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Emergence of Female Suicide Terrorists

NCJ Number
Studies in Conflict and Terrorism Volume: 31 Issue: 11 Dated: November 2008 Pages: 995-1023
Anne Speckhard
Date Published
November 2008
29 pages
This article examines the history of suicide bombing and the use of women as human bombers in various terrorist groups currently active throughout the world.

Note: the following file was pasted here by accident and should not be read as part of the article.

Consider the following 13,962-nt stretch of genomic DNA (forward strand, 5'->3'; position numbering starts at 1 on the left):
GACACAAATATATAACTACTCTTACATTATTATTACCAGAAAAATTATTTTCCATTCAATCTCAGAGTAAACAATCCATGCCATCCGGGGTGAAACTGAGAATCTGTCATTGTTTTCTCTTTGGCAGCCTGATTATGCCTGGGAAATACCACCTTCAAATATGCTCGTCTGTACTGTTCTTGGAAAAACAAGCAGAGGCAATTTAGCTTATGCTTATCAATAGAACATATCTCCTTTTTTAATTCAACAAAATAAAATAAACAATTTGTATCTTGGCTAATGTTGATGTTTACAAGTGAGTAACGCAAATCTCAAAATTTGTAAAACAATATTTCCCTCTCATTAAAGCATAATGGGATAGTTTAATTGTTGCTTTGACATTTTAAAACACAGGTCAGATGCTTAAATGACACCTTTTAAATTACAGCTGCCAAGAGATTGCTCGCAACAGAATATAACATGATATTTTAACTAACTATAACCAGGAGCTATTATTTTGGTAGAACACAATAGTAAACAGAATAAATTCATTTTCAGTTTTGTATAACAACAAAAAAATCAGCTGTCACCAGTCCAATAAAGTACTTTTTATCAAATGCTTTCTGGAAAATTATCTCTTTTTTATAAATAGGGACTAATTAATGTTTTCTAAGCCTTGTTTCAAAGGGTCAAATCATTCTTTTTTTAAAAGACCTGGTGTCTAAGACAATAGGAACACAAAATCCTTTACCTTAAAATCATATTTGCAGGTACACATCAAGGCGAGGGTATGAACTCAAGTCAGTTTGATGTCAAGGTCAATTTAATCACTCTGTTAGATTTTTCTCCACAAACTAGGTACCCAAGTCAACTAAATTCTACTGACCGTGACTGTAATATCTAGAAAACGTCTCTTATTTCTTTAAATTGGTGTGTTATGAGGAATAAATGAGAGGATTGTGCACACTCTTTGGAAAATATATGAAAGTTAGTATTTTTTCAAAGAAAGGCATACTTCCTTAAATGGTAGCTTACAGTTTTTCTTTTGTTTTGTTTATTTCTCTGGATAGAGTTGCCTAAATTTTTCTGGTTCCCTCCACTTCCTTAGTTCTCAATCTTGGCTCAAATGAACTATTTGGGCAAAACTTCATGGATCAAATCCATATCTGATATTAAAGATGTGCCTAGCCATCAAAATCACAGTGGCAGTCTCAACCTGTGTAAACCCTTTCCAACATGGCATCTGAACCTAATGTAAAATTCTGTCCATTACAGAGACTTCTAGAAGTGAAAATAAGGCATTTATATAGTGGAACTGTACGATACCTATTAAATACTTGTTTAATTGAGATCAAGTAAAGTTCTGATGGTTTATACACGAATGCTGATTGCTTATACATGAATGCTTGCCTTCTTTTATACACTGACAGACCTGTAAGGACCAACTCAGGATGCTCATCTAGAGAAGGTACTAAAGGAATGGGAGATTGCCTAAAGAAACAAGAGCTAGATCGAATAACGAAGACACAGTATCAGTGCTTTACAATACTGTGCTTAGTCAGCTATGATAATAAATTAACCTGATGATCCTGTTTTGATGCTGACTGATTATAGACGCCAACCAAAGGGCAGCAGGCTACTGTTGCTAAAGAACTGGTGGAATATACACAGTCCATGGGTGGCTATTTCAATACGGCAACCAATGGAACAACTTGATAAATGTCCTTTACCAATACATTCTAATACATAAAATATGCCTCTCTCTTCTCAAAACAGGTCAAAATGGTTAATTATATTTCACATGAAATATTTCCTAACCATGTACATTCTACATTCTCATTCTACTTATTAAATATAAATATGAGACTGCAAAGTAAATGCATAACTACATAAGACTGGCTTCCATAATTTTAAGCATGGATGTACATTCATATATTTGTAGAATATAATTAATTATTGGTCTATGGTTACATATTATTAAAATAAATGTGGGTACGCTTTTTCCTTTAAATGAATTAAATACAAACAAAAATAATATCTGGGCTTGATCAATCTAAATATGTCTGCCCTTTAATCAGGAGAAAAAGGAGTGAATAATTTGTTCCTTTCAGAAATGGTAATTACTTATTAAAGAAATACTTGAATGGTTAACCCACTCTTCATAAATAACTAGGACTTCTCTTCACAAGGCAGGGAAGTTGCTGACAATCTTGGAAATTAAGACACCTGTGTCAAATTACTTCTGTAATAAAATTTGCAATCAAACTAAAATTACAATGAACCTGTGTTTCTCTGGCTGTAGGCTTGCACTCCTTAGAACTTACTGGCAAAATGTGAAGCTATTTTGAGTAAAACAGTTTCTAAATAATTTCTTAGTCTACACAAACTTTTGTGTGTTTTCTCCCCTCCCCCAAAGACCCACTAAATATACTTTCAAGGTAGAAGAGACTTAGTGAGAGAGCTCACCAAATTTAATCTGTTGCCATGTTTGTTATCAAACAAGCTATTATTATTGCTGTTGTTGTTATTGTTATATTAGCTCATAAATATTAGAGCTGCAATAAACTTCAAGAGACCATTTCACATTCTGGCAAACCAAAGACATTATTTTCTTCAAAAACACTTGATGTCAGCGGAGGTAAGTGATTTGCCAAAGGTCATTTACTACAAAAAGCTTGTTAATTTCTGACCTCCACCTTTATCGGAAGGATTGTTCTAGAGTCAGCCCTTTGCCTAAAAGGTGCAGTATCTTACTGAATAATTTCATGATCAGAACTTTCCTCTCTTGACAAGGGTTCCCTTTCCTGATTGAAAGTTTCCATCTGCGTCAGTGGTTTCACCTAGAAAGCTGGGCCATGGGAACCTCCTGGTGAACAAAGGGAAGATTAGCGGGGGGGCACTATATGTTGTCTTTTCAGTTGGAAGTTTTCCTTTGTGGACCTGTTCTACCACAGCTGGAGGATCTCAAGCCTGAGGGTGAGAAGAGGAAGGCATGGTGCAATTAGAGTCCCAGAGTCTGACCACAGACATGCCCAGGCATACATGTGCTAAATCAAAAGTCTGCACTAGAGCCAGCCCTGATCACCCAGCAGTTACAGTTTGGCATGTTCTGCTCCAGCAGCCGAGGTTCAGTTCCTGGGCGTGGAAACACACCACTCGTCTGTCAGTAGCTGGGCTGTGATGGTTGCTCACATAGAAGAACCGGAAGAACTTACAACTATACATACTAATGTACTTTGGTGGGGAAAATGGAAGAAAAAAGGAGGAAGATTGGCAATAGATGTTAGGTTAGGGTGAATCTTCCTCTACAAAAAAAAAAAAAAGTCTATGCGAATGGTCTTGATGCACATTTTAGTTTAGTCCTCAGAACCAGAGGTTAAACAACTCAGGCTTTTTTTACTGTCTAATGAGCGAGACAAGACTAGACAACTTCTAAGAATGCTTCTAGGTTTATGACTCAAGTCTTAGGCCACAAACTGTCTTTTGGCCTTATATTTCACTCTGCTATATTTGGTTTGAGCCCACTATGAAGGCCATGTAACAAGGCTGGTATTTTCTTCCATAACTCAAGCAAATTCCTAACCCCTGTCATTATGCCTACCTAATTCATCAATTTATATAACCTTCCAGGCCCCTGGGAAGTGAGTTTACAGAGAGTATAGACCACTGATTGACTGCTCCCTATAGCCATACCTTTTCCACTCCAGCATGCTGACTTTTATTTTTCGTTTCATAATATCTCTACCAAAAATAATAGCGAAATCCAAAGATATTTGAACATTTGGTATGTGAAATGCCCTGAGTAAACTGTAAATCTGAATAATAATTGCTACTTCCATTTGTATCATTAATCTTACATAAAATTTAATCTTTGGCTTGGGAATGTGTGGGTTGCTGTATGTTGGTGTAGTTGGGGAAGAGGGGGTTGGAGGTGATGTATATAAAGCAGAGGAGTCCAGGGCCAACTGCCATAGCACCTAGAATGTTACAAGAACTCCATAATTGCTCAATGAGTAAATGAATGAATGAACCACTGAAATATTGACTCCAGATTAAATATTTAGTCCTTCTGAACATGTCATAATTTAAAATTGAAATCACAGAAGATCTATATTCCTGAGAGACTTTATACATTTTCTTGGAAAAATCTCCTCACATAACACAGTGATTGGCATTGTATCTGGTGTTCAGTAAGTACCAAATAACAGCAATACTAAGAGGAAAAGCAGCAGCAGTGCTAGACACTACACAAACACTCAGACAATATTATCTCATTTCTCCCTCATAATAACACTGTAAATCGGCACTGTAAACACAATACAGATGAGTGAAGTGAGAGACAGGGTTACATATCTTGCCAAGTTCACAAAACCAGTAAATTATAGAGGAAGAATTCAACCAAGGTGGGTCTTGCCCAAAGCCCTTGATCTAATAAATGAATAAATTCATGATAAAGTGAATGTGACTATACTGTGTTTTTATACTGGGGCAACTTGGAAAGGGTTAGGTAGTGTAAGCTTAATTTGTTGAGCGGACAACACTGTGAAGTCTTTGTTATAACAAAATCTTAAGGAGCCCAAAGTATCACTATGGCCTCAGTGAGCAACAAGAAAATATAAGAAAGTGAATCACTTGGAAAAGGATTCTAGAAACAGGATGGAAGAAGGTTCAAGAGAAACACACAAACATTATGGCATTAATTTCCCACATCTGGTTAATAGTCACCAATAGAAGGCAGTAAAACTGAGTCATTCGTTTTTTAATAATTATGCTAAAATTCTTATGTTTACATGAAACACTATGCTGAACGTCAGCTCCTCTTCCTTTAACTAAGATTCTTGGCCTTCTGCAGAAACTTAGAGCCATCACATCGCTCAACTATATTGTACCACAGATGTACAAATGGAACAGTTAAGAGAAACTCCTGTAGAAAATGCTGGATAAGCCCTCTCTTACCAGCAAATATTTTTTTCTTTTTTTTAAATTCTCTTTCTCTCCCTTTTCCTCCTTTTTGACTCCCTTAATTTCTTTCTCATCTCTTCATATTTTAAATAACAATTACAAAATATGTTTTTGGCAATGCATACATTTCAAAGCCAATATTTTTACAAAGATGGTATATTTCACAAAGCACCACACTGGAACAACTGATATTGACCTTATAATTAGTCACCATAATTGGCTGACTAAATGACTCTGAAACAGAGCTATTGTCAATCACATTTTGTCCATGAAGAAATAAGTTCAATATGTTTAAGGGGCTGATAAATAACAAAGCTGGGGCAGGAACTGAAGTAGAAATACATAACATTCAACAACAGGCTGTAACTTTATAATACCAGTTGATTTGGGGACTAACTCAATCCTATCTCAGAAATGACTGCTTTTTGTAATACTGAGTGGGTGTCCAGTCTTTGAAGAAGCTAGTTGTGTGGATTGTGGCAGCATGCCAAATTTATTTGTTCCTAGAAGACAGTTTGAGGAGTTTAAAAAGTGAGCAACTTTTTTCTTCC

Male and female suicide terrorists tend to share a similar set of motivations for carrying out suicide terrorism that vary less by gender and more by whether they are radicalized inside or outside of conflict zones. The main differences between them are that women face some increased psychological vulnerabilities to being radicalized into the extremist role of a suicide bomber, which includes increased incidence of traumatic stress; depression; anxiety; dissociative disorders; blocked roles; and they may be more reactive to the loss of familial and intimate relationships while seeing only one way to violently revenge such losses. Groups find it to their advantage to use female bombers as they receive more media attention, increased sympathy for the terrorist cause, are able to pass security measures more easily than men, and are more dispensable because they are rarely in leadership positions. The emergence of female suicide bombers is fairly recent in the history of modern day suicide bombing. In this article, the author examines whether female human bombers differ essentially from their male counterparts and if so in which ways. Based on research interviews of terrorists, suicide terrorists, their family members, close associates, hostages, senders, and sympathizers; and radicals living in Europe, as well as on data from experts and other resources, the question is explored in terms of motivational sets for suicide bombing both on the part of the individual and the organization sending the bombers. An argument is presented that although there are marked similarities between male and female bombers, there are some essential differences. Notes and references